Create AMP HTML Code

If you’re proficient writing HTML pages, you can learn to create AMP pages pretty quickly. As I said earlier, most of the code is identical to regular HTML.

I recommend following the tutorials on this page from the AMP Project website. Here’s a brief overview:

Start With a Boilerplate Page

Start by copying the code from this page. You can easily modify this page to see how it looks.

There are some key differences between traditional HTML and AMP HTML that you should know before you start editing.

Top-Level Tag

All HTML code requires a top-level tag. In traditional HTML, this is simply the <html> tag, but the top-level tag for AMP HTML is <html amp>.

First Child Tag in the <head> Tag

Make sure the first tag within the head tag is <meta charset=”utf-8″>.

Additional Tags in <head> Tag

The head tag also requires a tag that reads:

<meta name=”viewport” content=”width=device-width,minimum-scale=1″>.  

You’ll also need to copy and paste the following:

<style amp-boilerplate>body{-webkit-animation:-amp-start 8s steps(1,and) 0s 1 normal both;-moz-animation:-amp-start 8s steps(1,and) 0s 1 normal both;-ms-animation:-amp-start 8s steps(1,and) 0s 1 normal both;animation:-amp-start 8s steps(1,and) 0s 1 normal both}@-webkit-keyframes -amp-start{from{visibility:hidden}to{visibility:visible}}@-moz-keyframes -amp-start{from{visibility:hidden}to{visibility:visible}}@-ms-keyframes -amp-start{from{visibility:hidden}to{visibility:visible}}@-o-keyframes -amp-start{from{visibility:hidden}to{visibility:visible}}@keyframes -amp-start{from{visibility:hidden}to{visibility:visible}}</style><noscript><style amp-boilerplate>body{-webkit-animation:none;-moz-animation:none;-ms-animation:none;animation:none}</style></noscript>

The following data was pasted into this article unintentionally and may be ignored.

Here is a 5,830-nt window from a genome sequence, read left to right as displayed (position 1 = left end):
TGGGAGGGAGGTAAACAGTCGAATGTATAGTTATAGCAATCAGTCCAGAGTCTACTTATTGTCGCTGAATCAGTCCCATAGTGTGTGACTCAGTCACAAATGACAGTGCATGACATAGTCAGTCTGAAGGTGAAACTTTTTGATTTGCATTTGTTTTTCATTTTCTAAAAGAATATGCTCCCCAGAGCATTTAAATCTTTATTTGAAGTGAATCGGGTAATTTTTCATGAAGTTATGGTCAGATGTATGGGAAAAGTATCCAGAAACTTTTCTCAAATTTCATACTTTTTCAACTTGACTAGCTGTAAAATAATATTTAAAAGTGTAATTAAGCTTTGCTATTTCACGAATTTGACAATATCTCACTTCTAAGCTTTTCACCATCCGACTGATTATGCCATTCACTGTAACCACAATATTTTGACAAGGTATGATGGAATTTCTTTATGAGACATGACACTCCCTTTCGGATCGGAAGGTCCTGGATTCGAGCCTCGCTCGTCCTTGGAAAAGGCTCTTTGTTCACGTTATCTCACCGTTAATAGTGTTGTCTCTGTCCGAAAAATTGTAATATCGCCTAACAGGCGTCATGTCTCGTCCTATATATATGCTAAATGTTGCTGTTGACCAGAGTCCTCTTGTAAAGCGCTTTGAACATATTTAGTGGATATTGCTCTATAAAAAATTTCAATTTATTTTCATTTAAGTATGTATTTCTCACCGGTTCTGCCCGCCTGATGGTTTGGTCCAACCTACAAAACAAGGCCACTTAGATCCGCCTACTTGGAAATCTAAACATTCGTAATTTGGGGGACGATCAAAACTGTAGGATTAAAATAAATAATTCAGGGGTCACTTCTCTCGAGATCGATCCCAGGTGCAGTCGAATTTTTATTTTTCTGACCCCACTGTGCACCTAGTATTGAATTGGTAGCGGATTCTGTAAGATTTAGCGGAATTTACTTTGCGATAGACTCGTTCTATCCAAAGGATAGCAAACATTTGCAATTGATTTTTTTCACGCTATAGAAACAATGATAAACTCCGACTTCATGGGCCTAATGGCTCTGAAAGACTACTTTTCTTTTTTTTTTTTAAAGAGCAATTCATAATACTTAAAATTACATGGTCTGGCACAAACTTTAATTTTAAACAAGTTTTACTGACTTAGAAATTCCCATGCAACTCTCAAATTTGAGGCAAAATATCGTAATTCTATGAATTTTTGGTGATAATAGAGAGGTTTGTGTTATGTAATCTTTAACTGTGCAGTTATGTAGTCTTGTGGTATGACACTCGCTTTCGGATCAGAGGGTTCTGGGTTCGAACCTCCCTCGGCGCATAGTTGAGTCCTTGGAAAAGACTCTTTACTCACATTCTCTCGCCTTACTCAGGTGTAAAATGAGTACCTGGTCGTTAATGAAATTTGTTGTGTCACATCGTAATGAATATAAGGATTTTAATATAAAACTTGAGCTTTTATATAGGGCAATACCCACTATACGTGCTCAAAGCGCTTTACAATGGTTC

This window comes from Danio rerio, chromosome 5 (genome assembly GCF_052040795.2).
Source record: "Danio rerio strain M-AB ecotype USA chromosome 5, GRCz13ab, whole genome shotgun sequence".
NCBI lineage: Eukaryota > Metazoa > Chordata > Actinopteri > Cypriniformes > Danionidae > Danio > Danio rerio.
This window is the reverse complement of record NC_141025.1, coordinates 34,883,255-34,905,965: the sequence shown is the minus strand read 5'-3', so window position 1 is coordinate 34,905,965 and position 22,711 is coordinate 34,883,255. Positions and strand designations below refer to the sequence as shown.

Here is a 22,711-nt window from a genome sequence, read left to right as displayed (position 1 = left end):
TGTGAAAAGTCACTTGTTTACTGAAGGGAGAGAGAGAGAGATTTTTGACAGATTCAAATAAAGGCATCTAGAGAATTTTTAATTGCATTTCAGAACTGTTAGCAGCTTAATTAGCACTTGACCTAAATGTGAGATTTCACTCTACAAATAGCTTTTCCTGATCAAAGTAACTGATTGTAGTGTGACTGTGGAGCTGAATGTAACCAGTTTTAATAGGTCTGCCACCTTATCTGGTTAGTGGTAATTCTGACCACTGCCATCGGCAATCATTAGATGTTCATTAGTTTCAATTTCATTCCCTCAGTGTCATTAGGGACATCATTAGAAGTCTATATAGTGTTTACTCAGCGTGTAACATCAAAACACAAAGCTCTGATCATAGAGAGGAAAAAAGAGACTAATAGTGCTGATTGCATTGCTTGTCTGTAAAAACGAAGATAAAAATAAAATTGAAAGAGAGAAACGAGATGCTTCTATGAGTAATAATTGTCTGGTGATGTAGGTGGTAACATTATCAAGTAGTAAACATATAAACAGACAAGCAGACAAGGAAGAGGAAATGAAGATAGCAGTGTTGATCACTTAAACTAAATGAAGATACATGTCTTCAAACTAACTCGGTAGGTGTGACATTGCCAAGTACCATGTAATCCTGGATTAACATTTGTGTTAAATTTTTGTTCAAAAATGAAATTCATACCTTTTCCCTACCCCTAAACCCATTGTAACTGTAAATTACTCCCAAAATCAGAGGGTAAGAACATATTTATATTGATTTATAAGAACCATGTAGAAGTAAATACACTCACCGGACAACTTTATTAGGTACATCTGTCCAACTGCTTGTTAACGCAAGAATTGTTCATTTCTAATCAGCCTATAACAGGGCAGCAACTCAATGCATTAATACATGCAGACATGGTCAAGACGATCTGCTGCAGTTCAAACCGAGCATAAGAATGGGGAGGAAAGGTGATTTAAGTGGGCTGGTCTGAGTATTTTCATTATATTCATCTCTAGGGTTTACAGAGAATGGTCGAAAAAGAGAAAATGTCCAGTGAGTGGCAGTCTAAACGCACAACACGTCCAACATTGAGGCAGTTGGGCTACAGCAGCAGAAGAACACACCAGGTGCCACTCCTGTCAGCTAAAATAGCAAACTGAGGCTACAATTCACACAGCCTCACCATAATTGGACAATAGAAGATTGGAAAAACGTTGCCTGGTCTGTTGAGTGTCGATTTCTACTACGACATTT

Changing Style and Formatting

Change the formatting of your AMP pages with CSS. The process is pretty much the same, except you need to use the AMP equivalent element for the <style tag>, which is <style amp-custom>. Here are some AMP styling rules to be aware of:

Acclimating to the styling differences is probably the biggest challenge you’ll deal with while building AMP pages, but you’ll get the hang of them pretty quickly.

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Embedding Images With AMP

You can’t use the standard <img> tag to embed images in AMP pages. Instead, use the AMP equivalent tag: <amp-img>. You also need to get used to using a closing tag for your image: </amp-img>.

You won’t need to be as conservative with your images since they’ll load much faster on AMP pages, but that doesn’t mean you should get carried away. They can still reduce performance if you use too many.

Preview Before Building

Of course you should always preview any web page before publishing it to the web, but this takes on particular importance when you’re just getting started creating AMP pages and learning how to get the formatting just right. Either open your page directly in the browser, or use a local server such as Apache to check your work.

You’ll also need to append the following to your link #development=1. Use Chrome DevTools Console to scan for validation errors.

Move Your Content to AMP Today

AMP is revolutionizing mobile web page optimization. If you’re building a lot of static pages, then you may want to start transitioning them all to AMP. However, don’t change your dynamic pages unless you’re willing to do without some of the functionality.

One more thing: If you liked this article, you might like our digital marketing agency’s blog: Single Grain.

Have you started using AMP pages yet? Share your experiences with them by leaving a comment below:

Images: Pixabay, Wikimedia Commons, YouTube